Radio Is Social, Says Clear Channel CEO Bob Pittman
When Bob Pittman first joined media conglomerate Clear Channel as chairman, he swore he’d never take the CEO job.
A year later, he’d done just that, raising his already big bet on radio — a business that many would argue is in decline. Now, under his guidance, the nation’s largest radio broadcaster is implementing an aggressive digital music strategy in the hopes of stealing the online radio spotlight from Pandora.
In an interview with Kara Swisher at our D: Dive Into Media conference, Pittman chatted about Clear Channel, the future of radio and why social networking is one of its greatest allies.
“Radio is a party,” Pittman said, contrasting it with music-collection services like iTunes and Spotify, which are more individual experiences. “It’s like walking down the street and seeing a crowded bar and wanting to go in and socialize. One of the reasons radio does so well is that it’s inherently social.”
If that’s the case, how important are social networking services to Clear Channel’s future? Pittman said that some are more important than others, and the most important of all is Facebook.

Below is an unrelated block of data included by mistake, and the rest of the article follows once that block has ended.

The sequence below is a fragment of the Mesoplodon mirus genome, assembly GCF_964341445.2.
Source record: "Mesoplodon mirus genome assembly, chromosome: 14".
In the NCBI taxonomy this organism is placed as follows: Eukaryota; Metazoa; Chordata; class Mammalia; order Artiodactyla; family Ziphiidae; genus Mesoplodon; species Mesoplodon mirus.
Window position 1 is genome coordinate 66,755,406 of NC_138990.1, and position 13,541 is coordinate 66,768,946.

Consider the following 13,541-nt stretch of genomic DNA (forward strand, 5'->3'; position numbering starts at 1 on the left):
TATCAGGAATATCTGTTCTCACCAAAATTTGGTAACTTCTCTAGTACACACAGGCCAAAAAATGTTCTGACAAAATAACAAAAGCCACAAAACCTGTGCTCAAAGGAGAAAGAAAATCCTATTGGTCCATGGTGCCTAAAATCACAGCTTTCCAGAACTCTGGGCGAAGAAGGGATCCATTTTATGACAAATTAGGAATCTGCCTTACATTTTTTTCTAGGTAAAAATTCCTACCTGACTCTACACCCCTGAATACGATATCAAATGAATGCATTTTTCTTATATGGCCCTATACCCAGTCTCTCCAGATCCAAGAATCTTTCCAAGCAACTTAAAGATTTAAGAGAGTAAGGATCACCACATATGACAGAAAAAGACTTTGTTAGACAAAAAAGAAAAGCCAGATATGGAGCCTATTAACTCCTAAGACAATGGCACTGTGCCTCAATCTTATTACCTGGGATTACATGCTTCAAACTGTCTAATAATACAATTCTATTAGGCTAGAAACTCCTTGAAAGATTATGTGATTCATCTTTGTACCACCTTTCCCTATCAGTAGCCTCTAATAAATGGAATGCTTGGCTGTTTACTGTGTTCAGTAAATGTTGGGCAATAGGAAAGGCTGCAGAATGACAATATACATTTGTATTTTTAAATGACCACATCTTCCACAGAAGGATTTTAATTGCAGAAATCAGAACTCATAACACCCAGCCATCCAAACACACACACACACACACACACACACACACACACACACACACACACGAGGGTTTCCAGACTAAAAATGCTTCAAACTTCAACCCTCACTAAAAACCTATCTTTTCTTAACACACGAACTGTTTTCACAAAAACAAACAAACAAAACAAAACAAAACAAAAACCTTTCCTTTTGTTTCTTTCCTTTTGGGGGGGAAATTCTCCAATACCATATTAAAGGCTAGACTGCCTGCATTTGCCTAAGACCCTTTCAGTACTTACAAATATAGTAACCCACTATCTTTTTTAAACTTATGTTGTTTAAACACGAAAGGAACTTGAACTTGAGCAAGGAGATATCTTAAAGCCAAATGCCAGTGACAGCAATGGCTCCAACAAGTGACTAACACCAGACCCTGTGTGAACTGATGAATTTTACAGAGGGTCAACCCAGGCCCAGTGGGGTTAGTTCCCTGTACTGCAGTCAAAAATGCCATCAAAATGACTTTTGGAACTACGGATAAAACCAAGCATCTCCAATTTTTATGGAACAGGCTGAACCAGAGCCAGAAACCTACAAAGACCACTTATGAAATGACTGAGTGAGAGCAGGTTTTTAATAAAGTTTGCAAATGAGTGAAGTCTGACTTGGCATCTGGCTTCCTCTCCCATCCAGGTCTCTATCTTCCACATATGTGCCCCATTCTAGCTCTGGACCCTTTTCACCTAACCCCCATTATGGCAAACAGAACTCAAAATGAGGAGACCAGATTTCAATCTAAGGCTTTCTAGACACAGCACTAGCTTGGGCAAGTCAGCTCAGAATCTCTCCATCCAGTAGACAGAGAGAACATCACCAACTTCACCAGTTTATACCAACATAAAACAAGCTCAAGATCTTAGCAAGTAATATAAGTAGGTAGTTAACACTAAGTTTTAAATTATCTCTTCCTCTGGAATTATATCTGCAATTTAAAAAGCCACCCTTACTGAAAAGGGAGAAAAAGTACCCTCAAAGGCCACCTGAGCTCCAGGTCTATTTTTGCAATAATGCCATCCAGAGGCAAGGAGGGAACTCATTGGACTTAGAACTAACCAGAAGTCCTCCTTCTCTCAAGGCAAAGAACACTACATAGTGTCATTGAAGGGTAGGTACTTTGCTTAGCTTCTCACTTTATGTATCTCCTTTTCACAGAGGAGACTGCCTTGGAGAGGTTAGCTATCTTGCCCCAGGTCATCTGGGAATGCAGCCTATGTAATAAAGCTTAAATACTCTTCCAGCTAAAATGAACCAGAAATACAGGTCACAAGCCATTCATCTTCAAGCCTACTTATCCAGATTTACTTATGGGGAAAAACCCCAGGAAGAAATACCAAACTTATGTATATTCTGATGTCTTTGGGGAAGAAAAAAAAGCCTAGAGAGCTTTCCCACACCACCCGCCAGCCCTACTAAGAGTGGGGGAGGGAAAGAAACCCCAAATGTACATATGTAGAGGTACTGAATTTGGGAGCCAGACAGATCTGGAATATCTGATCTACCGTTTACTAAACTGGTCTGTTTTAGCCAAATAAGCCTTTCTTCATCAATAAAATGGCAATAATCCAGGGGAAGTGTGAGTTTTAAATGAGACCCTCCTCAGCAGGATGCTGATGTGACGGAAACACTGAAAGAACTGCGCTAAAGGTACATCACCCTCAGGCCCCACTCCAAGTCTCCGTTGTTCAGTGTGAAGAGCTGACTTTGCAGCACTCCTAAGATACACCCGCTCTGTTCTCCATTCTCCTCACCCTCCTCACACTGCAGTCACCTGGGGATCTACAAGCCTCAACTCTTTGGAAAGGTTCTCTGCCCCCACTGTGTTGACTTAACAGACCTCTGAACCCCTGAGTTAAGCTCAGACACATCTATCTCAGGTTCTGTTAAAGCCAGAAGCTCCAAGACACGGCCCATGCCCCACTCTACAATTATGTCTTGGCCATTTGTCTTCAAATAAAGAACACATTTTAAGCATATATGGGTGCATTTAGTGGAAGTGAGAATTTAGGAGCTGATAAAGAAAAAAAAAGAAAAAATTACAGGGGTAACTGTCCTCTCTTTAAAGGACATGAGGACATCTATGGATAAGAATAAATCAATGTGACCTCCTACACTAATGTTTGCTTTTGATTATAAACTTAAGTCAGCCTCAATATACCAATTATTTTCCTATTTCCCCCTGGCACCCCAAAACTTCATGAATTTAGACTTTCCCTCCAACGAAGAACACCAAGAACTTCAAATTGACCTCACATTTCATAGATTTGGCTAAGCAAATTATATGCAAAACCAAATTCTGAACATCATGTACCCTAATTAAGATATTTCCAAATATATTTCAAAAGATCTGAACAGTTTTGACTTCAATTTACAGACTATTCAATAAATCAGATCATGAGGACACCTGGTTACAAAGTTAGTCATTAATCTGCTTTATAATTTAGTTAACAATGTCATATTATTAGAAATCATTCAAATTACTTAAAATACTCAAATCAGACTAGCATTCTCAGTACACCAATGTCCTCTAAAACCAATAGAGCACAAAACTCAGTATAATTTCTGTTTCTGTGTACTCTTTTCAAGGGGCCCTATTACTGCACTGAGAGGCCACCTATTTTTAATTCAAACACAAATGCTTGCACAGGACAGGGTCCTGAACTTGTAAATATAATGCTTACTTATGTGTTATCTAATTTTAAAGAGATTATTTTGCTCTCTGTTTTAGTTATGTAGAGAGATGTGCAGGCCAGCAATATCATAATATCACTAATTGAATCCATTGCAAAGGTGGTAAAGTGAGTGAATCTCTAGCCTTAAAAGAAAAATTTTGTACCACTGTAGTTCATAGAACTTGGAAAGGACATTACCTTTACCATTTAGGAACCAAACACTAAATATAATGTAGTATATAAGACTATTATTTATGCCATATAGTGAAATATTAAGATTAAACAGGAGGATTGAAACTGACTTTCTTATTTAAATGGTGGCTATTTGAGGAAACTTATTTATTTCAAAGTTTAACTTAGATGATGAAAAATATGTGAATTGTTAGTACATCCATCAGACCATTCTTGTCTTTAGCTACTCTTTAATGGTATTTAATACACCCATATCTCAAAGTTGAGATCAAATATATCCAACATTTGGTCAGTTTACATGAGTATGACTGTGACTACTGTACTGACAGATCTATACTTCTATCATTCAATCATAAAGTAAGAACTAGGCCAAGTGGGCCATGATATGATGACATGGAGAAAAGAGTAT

“In terms of the social platform, Facebook is where you want to go,” Pittman said, noting that the company does partnerships very well. “Google is also trying to do social in other ways, but it’s just not a company that builds partnerships in the ways that we like to do them.”
Pittman continued, noting that radio is a much broader service now than it is perceived as.
“What we build in radio are these incredible franchises,” Pittman said. “However our listeners want to get to those franchises is fine — whether it’s radio or Internet or TV,” Pittman said. “Everyone’s trying to protect business models, but in the end it’s the consumer that rules, and we have to deliver the content to them however they choose to consume it.”
How worried, then, is Pittman about music services like Pandora and Spotify. Are they rivals?
“We look at other radio as competitors,” Pittman said. “We do compete with Pandora on some aspects, but music collecting is really not what we do. At the end of the day, we are radio people, we know how to curate. What you see with iTunes and Spotify is a new way of merchandising music. We don’t do that, nor do we have an expertise in it.”